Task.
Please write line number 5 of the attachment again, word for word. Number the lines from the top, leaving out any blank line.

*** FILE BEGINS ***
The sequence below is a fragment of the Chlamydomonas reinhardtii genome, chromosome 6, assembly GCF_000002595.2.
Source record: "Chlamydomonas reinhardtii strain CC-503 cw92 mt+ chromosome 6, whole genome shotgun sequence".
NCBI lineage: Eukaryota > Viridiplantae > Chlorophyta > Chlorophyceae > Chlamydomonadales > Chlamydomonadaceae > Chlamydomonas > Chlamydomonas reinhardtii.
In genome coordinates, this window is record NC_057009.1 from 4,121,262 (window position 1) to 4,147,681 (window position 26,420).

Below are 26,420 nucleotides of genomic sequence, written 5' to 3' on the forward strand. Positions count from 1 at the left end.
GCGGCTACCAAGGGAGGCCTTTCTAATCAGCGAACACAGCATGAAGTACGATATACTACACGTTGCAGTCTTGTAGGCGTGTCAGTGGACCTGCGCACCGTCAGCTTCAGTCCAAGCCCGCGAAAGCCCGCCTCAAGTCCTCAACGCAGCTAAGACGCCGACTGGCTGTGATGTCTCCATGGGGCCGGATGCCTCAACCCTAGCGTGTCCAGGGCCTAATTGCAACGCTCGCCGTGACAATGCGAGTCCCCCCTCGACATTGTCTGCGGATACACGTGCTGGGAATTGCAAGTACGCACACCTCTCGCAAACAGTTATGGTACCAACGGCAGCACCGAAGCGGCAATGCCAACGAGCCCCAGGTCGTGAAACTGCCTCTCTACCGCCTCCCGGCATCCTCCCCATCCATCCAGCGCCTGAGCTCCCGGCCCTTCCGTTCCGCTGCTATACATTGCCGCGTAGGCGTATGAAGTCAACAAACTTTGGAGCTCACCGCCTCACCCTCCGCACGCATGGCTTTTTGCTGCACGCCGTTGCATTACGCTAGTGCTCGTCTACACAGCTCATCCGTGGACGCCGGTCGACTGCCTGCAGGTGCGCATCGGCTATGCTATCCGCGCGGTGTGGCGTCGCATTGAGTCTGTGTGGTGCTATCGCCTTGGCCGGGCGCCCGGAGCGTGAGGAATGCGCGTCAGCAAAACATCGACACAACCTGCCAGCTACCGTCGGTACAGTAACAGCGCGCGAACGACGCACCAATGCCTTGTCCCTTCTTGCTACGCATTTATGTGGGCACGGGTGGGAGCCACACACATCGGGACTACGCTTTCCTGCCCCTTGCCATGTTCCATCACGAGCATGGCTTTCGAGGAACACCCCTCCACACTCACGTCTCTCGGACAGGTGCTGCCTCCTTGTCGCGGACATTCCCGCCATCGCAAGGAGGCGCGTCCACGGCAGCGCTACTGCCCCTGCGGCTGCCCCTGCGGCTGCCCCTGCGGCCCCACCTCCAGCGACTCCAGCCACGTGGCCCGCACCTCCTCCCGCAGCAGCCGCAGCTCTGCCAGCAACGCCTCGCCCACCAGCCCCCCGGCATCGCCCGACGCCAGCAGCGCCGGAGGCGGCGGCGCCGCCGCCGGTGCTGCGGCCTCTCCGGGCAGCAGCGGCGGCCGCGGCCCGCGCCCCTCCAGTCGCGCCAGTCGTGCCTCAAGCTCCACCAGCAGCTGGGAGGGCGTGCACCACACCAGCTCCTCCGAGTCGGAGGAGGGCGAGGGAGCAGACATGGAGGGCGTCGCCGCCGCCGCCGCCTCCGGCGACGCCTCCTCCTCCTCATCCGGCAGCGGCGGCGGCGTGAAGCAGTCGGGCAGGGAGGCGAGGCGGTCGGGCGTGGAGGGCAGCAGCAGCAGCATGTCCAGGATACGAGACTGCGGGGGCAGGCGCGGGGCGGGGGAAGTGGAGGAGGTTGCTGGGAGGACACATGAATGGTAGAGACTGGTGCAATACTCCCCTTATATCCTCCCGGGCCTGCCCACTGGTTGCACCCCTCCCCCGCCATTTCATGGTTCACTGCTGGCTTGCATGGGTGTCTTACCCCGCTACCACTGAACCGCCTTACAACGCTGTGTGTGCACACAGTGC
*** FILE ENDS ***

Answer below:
Below are 26,420 nucleotides of genomic sequence, written 5' to 3' on the forward strand. Positions count from 1 at the left end.